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Anti-piracy law has little effect on internet use

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Anti-piracy law has little effect on internet use
13:45 CEST+02:00
A year after the adoption of Sweden's IPRED anti-piracy legislation, new figures show that file sharing is growing in popularity, internet traffic has rebounded strongly, and only a small handful of cases have been brought before the courts.

The introduction of the law, aimed at tackling file sharing by allowing access to subscriber information, coincided with the high profile convictions of the four backers of the Pirate Bay in April 2009.

The day after the law's adoption on April 1st internet traffic declined by 30 percent, according to figures from Netnod, a company responsible for the operation of internet exchanges in five Swedish cities.

"The majority of all internet traffic is file sharing, which is why nothing other than the new IPRED law can explain this major drop in traffic," Anti-Piracy Agency lawyer Henrik Pontén said at the time.

But new figures from Netnod indicate that the drop was only short lived and taken over a two year period the April dip is part of a longer term steady upward trend.

But the agency claims that the law continues to have a "dampening effect" on illegal file sharing.

"The degree to which this effect will be sustained may be impacted by, among other things, the decisions in the IPRED cases currently under the court's review," the agency wrote in a statement marking the first anniversary of the law on Thursday.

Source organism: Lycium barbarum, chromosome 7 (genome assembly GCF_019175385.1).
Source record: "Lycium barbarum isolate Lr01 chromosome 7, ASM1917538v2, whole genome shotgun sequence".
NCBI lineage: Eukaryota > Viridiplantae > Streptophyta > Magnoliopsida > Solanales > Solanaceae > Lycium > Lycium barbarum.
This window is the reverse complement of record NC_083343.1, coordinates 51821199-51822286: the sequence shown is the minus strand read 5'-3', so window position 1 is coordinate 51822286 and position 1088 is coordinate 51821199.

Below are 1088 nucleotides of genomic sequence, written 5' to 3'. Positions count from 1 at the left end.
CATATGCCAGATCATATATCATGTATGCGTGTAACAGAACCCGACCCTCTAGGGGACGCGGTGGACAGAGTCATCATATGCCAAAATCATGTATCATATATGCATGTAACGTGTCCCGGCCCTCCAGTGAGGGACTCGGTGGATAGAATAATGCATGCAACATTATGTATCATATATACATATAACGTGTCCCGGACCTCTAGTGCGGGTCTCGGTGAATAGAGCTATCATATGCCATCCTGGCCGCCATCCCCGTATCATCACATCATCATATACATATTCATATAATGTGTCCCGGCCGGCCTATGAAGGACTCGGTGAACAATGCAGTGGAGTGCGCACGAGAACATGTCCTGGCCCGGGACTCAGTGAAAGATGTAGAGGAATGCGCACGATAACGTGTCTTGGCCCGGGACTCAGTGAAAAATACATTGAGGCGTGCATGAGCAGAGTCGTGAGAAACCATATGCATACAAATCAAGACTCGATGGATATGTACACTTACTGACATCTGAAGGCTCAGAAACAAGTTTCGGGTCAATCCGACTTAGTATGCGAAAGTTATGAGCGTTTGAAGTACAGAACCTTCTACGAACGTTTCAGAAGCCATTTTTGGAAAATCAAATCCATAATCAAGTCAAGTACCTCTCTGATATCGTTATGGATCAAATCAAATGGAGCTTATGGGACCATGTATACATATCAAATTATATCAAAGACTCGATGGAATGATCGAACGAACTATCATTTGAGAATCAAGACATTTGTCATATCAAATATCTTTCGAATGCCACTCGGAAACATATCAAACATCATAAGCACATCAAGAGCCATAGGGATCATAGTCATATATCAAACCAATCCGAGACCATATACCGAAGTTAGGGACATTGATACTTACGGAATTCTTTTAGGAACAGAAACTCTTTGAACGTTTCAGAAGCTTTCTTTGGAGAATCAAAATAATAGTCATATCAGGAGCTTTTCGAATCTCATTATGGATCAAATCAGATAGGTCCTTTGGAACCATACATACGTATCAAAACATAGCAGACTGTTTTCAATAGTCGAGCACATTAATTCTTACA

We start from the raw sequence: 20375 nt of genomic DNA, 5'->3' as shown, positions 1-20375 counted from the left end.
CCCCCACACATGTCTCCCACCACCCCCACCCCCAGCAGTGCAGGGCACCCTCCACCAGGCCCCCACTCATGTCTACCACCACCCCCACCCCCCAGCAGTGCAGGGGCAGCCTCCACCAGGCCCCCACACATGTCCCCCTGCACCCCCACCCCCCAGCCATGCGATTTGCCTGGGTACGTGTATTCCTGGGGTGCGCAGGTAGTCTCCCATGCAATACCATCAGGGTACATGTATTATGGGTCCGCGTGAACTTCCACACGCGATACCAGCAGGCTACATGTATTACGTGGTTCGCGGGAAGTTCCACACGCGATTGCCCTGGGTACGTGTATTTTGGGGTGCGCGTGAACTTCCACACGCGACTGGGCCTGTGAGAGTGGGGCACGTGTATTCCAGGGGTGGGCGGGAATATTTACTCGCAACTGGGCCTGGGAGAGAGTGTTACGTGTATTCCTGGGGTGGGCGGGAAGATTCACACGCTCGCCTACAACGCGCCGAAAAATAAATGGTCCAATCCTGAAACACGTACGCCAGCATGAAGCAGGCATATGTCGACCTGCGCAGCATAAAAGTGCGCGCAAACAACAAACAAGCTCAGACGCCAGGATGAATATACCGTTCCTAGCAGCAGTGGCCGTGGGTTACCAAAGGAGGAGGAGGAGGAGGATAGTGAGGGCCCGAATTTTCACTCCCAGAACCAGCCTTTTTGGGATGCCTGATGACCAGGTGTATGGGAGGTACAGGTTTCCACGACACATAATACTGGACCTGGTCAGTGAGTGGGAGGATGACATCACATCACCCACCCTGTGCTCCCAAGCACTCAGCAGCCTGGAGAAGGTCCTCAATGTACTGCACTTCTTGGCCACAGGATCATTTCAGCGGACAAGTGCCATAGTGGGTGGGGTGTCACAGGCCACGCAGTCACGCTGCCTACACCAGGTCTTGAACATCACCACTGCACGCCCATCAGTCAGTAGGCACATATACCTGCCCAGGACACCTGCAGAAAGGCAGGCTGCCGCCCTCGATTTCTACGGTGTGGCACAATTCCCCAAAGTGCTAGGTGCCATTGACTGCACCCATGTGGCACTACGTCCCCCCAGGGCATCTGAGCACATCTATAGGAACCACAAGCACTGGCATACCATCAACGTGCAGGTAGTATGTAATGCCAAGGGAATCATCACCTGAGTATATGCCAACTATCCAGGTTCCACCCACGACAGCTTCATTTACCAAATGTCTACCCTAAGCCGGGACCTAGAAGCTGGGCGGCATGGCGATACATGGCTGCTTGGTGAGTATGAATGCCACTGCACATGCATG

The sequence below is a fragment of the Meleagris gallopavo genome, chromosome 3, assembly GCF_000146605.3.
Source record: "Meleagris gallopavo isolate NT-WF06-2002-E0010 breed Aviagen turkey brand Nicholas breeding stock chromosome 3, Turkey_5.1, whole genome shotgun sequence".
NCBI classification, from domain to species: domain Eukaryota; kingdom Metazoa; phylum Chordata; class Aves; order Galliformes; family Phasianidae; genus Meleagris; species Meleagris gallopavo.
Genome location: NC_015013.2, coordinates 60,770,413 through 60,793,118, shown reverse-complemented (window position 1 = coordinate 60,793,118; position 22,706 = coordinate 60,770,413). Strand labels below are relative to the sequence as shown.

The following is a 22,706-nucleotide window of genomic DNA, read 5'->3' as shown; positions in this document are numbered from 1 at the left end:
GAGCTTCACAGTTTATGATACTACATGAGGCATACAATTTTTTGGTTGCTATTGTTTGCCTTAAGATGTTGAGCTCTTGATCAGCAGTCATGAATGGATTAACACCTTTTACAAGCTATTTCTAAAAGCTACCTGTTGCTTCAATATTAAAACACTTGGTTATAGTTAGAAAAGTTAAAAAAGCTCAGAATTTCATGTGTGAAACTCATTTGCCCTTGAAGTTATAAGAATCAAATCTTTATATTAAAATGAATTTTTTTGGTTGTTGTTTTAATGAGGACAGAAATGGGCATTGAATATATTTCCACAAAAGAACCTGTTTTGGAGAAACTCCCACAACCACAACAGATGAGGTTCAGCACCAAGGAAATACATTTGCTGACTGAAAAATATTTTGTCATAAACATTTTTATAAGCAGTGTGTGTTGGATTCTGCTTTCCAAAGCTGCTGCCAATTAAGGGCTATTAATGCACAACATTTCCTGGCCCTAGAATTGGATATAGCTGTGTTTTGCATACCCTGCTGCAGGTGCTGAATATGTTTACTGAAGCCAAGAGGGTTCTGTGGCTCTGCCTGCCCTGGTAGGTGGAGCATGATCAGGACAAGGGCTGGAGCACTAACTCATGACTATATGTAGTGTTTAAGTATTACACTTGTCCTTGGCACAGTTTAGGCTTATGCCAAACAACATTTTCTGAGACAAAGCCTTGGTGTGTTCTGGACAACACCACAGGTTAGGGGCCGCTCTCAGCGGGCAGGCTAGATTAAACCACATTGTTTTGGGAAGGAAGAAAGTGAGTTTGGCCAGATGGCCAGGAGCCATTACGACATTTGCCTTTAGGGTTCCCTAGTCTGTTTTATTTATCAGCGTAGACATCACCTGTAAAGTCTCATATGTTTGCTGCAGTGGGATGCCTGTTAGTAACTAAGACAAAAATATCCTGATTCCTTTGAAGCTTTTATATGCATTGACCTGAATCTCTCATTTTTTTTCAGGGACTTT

According to a Sifo survey published by broadcaster Viasat on Wednesday the number of illegal file sharers is increasing. In March 2009 26 percent of Swedes confirmed that they file shared, by September 2009 this has dropped to 11 percent, but in Wednesday's poll the figure had climbed back up to 16 percent.

Illegal streaming has also become more popular with a recent report from internet company Cisco confirming the rise of the technology as it eliminates the need for users to download copyrighted files and run the risk of prosecution.

In framing the legislative proposal the justice department stated an expectation that 400-800 IPRED cases would reach the courts each year, but over the past year a mere five reports have been made to Sweden's courts, only three of which remain outstanding.

One of the more high profile cases concerns five audio book publishers which was filed on April 1st 2009. On October 13th the appeals court denied the publisher's request for subscriber information.

A further case in Södertörn district court in August resulted in TeliaSonera being instructed to divulge subscriber information; the firm has now appealed the ruling.

A fund that was set up to support those sued under the IPRED law has now been put on hold, as has a similar service by the Bureau of Piracy (Piratbyrån), a group set up in 2003 to discuss file sharing issues.

"The IPRED law has not got the breakthrough that people thought, regardless of which side of the debate you sit. As not much has happened then it is difficult to assess whether the law has been effective, or whether it has been a threat to personal integrity," said Marcin de Kaminski, a founder of the Bureau of Piracy and researcher at Lund University, to the Svenska Dagbladet daily.

The Local spoke to Lars Gustafsson, chief executive of IFPI Sweden, in February after a police raid led to the seizure of so-called DC hubs and their operators at locations across Sweden.

"The police have had a shortage of resources for this type of crime but now it seems to be creeping up the list of priorities somewhat," he said.

The new file sharing law is based on the European Union's Intellectual Property Rights Enforcement Directive (IPRED) and allows courts to order internet operators to hand over details that identify suspected illegal file sharers.

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